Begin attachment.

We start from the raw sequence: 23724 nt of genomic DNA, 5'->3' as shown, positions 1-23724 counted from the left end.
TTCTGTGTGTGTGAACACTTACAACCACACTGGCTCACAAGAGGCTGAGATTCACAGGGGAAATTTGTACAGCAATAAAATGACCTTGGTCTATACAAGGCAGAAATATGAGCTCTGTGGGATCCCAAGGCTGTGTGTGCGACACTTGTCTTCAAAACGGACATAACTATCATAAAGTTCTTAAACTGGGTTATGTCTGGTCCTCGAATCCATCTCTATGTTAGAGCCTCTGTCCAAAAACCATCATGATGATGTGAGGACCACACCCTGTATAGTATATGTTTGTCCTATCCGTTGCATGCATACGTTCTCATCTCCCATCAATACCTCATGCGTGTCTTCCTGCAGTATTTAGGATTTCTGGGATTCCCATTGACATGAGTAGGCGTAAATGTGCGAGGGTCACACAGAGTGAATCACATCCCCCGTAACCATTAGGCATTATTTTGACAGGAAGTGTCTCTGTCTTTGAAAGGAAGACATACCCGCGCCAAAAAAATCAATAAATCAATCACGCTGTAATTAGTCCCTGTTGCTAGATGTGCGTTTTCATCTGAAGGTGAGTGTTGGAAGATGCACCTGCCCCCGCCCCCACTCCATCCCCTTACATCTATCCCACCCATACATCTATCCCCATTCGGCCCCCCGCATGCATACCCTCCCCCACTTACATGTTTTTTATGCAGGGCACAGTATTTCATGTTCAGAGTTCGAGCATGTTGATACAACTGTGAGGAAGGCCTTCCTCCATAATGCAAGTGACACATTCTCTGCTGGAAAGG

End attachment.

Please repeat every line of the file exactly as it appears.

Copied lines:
We start from the raw sequence: 23724 nt of genomic DNA, 5'->3' as shown, positions 1-23724 counted from the left end.
TTCTGTGTGTGTGAACACTTACAACCACACTGGCTCACAAGAGGCTGAGATTCACAGGGGAAATTTGTACAGCAATAAAATGACCTTGGTCTATACAAGGCAGAAATATGAGCTCTGTGGGATCCCAAGGCTGTGTGTGCGACACTTGTCTTCAAAACGGACATAACTATCATAAAGTTCTTAAACTGGGTTATGTCTGGTCCTCGAATCCATCTCTATGTTAGAGCCTCTGTCCAAAAACCATCATGATGATGTGAGGACCACACCCTGTATAGTATATGTTTGTCCTATCCGTTGCATGCATACGTTCTCATCTCCCATCAATACCTCATGCGTGTCTTCCTGCAGTATTTAGGATTTCTGGGATTCCCATTGACATGAGTAGGCGTAAATGTGCGAGGGTCACACAGAGTGAATCACATCCCCCGTAACCATTAGGCATTATTTTGACAGGAAGTGTCTCTGTCTTTGAAAGGAAGACATACCCGCGCCAAAAAAATCAATAAATCAATCACGCTGTAATTAGTCCCTGTTGCTAGATGTGCGTTTTCATCTGAAGGTGAGTGTTGGAAGATGCACCTGCCCCCGCCCCCACTCCATCCCCTTACATCTATCCCACCCATACATCTATCCCCATTCGGCCCCCCGCATGCATACCCTCCCCCACTTACATGTTTTTTATGCAGGGCACAGTATTTCATGTTCAGAGTTCGAGCATGTTGATACAACTGTGAGGAAGGCCTTCCTCCATAATGCAAGTGACACATTCTCTGCTGGAAAGG